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This TV show boss received complaints about ‘too many gay characters’

Written by gaytourism

Holby City complaints

The BBC has come to the defence of Holby City after it received complaints of ‘too many gay characters.’

The British medical drama premiered in 1999, but has only recently featured four LGBTI storylines. That’s four characters out of 17 main characters.

But the BBC’s head of continuing drama, Oliver Kent revealed some viewers think that’s too much.

He said: ‘We had complaints recently because it was deemed by some viewers that we had too many gay characters.

‘And that’s because at the time we had two gay love stories. We had four characters out of 17. I don’t think that’s disproportionate,’ he told the Daily Star.

The show features gay characters Dominic Copeland and Ben Chiltern, played by David Ames and Lee Mead respectively.

Holby CityTwitter

Holby City

The BBC boss said they’ll forge ahead with their strong diversity policy.

In response to the complaints of ‘too many gay characters,’ Kent said they could actually do more with LGBTI representation.

Kent said: ‘What we could do more is represent bisexual characters.

‘That is what we could be better at exploring. I don’t think we have quite got that as right yet as we could.

‘I think we could probably be better at that. And I don’t know how but I think we could,’ he said.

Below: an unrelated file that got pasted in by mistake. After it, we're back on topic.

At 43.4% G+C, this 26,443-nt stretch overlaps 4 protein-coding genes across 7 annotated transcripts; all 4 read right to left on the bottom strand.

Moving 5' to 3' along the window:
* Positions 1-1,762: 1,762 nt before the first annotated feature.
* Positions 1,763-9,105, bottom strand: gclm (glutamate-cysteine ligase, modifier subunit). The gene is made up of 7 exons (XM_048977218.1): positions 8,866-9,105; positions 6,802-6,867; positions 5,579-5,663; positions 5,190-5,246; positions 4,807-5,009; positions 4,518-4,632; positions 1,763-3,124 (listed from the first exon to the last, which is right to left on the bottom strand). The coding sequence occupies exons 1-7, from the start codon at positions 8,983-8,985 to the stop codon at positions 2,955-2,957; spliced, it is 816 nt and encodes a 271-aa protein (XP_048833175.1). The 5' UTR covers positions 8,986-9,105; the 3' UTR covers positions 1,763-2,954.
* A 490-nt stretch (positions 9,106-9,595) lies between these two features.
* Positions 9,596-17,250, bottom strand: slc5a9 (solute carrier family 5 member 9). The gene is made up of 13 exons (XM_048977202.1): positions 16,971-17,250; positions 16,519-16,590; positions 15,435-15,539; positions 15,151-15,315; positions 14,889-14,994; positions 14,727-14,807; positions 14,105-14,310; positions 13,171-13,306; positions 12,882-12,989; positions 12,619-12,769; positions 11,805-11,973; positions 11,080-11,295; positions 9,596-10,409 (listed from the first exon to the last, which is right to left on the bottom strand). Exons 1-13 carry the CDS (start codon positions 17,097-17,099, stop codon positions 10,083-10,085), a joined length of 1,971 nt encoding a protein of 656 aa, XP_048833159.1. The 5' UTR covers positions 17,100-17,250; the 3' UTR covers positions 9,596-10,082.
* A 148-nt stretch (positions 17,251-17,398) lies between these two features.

British soaps need to do more for diversity

Yesterday (13 July), Emmerdale writers came under attack for playing to tired bisexual stereotypes.

So much so, they apologized to fans for their harmful representation of bisexual people, after swish backlash on Twitter.

Producer of the show, Iain MacLeod, said: ‘We took the view with the character of Robert that his sexuality was low on the list of things that were most interesting about him. He’s devious, manipulative and self-serving and has been since birth.

‘But he recently cheated on his partner and we’ve got a very angry backlash from certain portions of our audience. They feel that we’ve pandered to this incorrect perception that bisexual people are somehow promiscuous or untrustworthy.

‘It’s just a really good example of us as an editorial team forgetting people’s sexuality and having this attitude of, “We can tell any story we like about anyone.”

‘But actually this has been an interesting exercise in checks and balances,’ he said.